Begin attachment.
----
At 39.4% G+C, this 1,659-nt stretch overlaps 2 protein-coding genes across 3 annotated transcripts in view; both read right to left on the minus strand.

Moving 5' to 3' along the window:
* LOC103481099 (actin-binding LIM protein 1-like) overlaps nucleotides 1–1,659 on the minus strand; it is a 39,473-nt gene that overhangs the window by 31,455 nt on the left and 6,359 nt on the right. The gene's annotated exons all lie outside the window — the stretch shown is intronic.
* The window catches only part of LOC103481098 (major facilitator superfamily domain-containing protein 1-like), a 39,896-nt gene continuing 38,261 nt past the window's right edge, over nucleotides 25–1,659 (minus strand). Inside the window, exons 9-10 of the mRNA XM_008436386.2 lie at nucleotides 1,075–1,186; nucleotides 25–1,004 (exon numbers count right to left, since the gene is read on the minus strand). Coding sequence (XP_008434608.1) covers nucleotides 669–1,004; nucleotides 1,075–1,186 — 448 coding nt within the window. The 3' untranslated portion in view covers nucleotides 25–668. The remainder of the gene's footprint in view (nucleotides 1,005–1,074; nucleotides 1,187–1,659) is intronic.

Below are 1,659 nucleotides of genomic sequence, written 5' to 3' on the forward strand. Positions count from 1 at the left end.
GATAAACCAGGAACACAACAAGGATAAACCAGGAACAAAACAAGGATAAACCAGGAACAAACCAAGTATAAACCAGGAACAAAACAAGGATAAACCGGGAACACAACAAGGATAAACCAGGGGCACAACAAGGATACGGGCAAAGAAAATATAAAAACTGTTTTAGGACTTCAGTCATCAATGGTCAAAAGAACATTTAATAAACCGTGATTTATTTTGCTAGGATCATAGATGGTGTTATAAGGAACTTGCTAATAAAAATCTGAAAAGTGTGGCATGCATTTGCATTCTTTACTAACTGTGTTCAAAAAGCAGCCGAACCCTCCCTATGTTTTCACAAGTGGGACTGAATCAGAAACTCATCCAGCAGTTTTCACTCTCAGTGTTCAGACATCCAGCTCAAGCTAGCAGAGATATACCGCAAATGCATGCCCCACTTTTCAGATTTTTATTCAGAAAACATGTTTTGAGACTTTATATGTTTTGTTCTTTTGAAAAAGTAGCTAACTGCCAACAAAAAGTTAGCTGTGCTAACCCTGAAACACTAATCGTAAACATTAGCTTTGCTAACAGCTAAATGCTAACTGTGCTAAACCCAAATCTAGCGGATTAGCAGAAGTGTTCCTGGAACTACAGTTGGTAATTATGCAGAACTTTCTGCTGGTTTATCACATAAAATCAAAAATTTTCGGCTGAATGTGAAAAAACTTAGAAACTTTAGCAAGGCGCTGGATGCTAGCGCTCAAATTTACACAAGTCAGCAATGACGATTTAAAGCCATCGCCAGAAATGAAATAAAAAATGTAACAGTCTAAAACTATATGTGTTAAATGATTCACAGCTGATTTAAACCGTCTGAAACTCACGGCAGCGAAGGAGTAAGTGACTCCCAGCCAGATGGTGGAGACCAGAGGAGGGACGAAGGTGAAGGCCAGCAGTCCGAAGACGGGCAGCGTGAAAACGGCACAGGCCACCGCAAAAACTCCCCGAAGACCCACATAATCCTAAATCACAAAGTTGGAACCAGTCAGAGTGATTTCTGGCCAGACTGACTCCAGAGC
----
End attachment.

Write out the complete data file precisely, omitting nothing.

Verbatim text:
At 39.4% G+C, this 1,659-nt stretch overlaps 2 protein-coding genes across 3 annotated transcripts in view; both read right to left on the minus strand.

Moving 5' to 3' along the window:
* LOC103481099 (actin-binding LIM protein 1-like) overlaps nucleotides 1–1,659 on the minus strand; it is a 39,473-nt gene that overhangs the window by 31,455 nt on the left and 6,359 nt on the right. The gene's annotated exons all lie outside the window — the stretch shown is intronic.
* The window catches only part of LOC103481098 (major facilitator superfamily domain-containing protein 1-like), a 39,896-nt gene continuing 38,261 nt past the window's right edge, over nucleotides 25–1,659 (minus strand). Inside the window, exons 9-10 of the mRNA XM_008436386.2 lie at nucleotides 1,075–1,186; nucleotides 25–1,004 (exon numbers count right to left, since the gene is read on the minus strand). Coding sequence (XP_008434608.1) covers nucleotides 669–1,004; nucleotides 1,075–1,186 — 448 coding nt within the window. The 3' untranslated portion in view covers nucleotides 25–668. The remainder of the gene's footprint in view (nucleotides 1,005–1,074; nucleotides 1,187–1,659) is intronic.

Below are 1,659 nucleotides of genomic sequence, written 5' to 3' on the forward strand. Positions count from 1 at the left end.
GATAAACCAGGAACACAACAAGGATAAACCAGGAACAAAACAAGGATAAACCAGGAACAAACCAAGTATAAACCAGGAACAAAACAAGGATAAACCGGGAACACAACAAGGATAAACCAGGGGCACAACAAGGATACGGGCAAAGAAAATATAAAAACTGTTTTAGGACTTCAGTCATCAATGGTCAAAAGAACATTTAATAAACCGTGATTTATTTTGCTAGGATCATAGATGGTGTTATAAGGAACTTGCTAATAAAAATCTGAAAAGTGTGGCATGCATTTGCATTCTTTACTAACTGTGTTCAAAAAGCAGCCGAACCCTCCCTATGTTTTCACAAGTGGGACTGAATCAGAAACTCATCCAGCAGTTTTCACTCTCAGTGTTCAGACATCCAGCTCAAGCTAGCAGAGATATACCGCAAATGCATGCCCCACTTTTCAGATTTTTATTCAGAAAACATGTTTTGAGACTTTATATGTTTTGTTCTTTTGAAAAAGTAGCTAACTGCCAACAAAAAGTTAGCTGTGCTAACCCTGAAACACTAATCGTAAACATTAGCTTTGCTAACAGCTAAATGCTAACTGTGCTAAACCCAAATCTAGCGGATTAGCAGAAGTGTTCCTGGAACTACAGTTGGTAATTATGCAGAACTTTCTGCTGGTTTATCACATAAAATCAAAAATTTTCGGCTGAATGTGAAAAAACTTAGAAACTTTAGCAAGGCGCTGGATGCTAGCGCTCAAATTTACACAAGTCAGCAATGACGATTTAAAGCCATCGCCAGAAATGAAATAAAAAATGTAACAGTCTAAAACTATATGTGTTAAATGATTCACAGCTGATTTAAACCGTCTGAAACTCACGGCAGCGAAGGAGTAAGTGACTCCCAGCCAGATGGTGGAGACCAGAGGAGGGACGAAGGTGAAGGCCAGCAGTCCGAAGACGGGCAGCGTGAAAACGGCACAGGCCACCGCAAAAACTCCCCGAAGACCCACATAATCCTAAATCACAAAGTTGGAACCAGTCAGAGTGATTTCTGGCCAGACTGACTCCAGAGC